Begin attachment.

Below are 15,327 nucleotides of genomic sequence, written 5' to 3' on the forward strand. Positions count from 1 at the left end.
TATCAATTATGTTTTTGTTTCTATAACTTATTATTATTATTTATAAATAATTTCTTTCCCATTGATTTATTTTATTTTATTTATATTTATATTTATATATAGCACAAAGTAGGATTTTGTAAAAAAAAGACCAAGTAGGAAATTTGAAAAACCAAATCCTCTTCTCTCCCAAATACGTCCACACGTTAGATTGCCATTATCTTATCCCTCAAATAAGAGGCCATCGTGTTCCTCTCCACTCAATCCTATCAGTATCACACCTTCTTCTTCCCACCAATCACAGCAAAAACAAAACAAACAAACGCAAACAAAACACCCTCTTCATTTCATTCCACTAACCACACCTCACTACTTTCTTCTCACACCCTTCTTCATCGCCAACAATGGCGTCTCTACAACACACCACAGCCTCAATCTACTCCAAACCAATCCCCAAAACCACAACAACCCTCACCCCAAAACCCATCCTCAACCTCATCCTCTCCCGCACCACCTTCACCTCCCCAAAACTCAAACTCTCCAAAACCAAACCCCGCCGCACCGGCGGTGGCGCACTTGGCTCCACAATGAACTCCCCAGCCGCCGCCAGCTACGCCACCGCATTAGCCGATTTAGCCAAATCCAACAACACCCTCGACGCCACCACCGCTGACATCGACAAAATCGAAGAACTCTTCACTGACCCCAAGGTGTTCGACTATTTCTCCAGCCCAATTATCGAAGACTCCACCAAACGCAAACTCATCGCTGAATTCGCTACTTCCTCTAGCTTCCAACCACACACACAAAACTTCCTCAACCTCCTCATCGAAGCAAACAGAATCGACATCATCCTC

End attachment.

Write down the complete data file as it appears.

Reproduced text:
Below are 15,327 nucleotides of genomic sequence, written 5' to 3' on the forward strand. Positions count from 1 at the left end.
TATCAATTATGTTTTTGTTTCTATAACTTATTATTATTATTTATAAATAATTTCTTTCCCATTGATTTATTTTATTTTATTTATATTTATATTTATATATAGCACAAAGTAGGATTTTGTAAAAAAAAGACCAAGTAGGAAATTTGAAAAACCAAATCCTCTTCTCTCCCAAATACGTCCACACGTTAGATTGCCATTATCTTATCCCTCAAATAAGAGGCCATCGTGTTCCTCTCCACTCAATCCTATCAGTATCACACCTTCTTCTTCCCACCAATCACAGCAAAAACAAAACAAACAAACGCAAACAAAACACCCTCTTCATTTCATTCCACTAACCACACCTCACTACTTTCTTCTCACACCCTTCTTCATCGCCAACAATGGCGTCTCTACAACACACCACAGCCTCAATCTACTCCAAACCAATCCCCAAAACCACAACAACCCTCACCCCAAAACCCATCCTCAACCTCATCCTCTCCCGCACCACCTTCACCTCCCCAAAACTCAAACTCTCCAAAACCAAACCCCGCCGCACCGGCGGTGGCGCACTTGGCTCCACAATGAACTCCCCAGCCGCCGCCAGCTACGCCACCGCATTAGCCGATTTAGCCAAATCCAACAACACCCTCGACGCCACCACCGCTGACATCGACAAAATCGAAGAACTCTTCACTGACCCCAAGGTGTTCGACTATTTCTCCAGCCCAATTATCGAAGACTCCACCAAACGCAAACTCATCGCTGAATTCGCTACTTCCTCTAGCTTCCAACCACACACACAAAACTTCCTCAACCTCCTCATCGAAGCAAACAGAATCGACATCATCCTC